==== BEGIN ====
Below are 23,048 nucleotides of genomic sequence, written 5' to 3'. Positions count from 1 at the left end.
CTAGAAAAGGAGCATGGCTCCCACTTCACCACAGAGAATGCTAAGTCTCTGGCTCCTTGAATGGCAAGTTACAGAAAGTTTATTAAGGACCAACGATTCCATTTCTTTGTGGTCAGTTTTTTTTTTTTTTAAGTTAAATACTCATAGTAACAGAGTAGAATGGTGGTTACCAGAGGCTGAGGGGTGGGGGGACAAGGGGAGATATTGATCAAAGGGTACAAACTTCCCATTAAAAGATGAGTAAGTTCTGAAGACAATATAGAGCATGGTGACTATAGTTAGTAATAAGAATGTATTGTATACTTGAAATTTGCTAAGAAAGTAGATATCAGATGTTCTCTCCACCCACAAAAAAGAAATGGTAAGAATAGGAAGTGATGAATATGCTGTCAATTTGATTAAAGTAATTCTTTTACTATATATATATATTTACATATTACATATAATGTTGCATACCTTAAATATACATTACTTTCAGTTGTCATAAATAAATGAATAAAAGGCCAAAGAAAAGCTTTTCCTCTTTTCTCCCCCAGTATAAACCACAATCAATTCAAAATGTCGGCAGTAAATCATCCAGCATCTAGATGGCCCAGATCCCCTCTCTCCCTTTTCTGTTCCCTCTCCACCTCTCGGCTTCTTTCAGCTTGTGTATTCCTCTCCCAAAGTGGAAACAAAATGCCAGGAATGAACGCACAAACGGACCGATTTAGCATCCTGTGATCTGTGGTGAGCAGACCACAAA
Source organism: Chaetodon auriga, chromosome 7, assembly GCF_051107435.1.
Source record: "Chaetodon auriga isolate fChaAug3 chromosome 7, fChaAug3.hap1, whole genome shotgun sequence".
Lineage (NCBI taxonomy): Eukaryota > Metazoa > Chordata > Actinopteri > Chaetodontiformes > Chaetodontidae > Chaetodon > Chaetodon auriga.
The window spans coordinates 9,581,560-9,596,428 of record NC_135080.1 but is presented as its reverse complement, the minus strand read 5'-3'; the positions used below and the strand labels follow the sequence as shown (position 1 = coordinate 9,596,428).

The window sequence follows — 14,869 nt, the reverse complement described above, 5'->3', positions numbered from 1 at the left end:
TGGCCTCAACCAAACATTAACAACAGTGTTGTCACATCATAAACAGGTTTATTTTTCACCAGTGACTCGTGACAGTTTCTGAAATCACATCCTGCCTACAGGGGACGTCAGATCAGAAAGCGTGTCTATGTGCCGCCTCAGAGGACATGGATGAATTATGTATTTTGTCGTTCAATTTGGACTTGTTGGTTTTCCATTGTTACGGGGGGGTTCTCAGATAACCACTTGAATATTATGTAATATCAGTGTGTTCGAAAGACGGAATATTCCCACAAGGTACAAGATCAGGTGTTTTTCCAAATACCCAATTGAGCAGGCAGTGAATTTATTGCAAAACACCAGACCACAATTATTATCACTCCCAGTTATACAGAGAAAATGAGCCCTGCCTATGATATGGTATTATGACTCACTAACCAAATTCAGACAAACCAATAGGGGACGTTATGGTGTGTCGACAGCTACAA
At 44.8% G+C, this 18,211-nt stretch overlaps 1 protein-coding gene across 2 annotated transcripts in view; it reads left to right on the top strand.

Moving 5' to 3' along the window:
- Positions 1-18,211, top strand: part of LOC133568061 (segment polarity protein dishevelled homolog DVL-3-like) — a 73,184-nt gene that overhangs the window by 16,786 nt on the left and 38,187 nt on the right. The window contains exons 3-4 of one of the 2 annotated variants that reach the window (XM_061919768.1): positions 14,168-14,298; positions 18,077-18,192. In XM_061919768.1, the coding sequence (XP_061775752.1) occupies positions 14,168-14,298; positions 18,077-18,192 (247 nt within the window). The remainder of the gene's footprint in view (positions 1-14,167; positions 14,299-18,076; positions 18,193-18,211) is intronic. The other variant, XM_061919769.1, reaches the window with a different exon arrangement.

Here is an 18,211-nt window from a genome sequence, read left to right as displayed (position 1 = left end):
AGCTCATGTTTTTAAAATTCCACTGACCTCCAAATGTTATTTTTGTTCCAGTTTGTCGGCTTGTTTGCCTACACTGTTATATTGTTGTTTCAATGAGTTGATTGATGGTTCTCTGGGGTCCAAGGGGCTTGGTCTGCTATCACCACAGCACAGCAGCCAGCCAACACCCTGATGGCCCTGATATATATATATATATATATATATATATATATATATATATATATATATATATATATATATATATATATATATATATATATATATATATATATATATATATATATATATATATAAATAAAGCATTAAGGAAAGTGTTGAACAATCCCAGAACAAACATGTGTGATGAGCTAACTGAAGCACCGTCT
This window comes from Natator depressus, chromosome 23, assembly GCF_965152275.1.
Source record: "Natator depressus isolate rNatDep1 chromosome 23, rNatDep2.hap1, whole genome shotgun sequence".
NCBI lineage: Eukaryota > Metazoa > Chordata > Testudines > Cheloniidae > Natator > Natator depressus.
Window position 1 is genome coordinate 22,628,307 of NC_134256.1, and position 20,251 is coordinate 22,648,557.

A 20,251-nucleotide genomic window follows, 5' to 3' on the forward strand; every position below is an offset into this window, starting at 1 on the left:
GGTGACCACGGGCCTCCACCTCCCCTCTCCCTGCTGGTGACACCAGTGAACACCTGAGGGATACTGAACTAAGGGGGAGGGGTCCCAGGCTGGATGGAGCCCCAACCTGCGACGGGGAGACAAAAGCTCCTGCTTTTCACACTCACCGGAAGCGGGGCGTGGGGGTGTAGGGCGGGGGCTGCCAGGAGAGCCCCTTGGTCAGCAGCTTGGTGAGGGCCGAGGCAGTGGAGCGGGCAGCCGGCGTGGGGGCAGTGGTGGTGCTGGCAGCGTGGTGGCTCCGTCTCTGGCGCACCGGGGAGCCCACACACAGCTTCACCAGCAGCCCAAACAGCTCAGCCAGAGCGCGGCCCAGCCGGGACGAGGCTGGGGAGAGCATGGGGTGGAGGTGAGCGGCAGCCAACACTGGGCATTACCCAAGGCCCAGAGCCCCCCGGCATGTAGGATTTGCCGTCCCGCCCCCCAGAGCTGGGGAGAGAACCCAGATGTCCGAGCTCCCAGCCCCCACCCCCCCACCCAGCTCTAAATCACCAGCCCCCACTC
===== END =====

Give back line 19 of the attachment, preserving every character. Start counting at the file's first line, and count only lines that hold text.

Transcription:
GGTGACCACGGGCCTCCACCTCCCCTCTCCCTGCTGGTGACACCAGTGAACACCTGAGGGATACTGAACTAAGGGGGAGGGGTCCCAGGCTGGATGGAGCCCCAACCTGCGACGGGGAGACAAAAGCTCCTGCTTTTCACACTCACCGGAAGCGGGGCGTGGGGGTGTAGGGCGGGGGCTGCCAGGAGAGCCCCTTGGTCAGCAGCTTGGTGAGGGCCGAGGCAGTGGAGCGGGCAGCCGGCGTGGGGGCAGTGGTGGTGCTGGCAGCGTGGTGGCTCCGTCTCTGGCGCACCGGGGAGCCCACACACAGCTTCACCAGCAGCCCAAACAGCTCAGCCAGAGCGCGGCCCAGCCGGGACGAGGCTGGGGAGAGCATGGGGTGGAGGTGAGCGGCAGCCAACACTGGGCATTACCCAAGGCCCAGAGCCCCCCGGCATGTAGGATTTGCCGTCCCGCCCCCCAGAGCTGGGGAGAGAACCCAGATGTCCGAGCTCCCAGCCCCCACCCCCCCACCCAGCTCTAAATCACCAGCCCCCACTC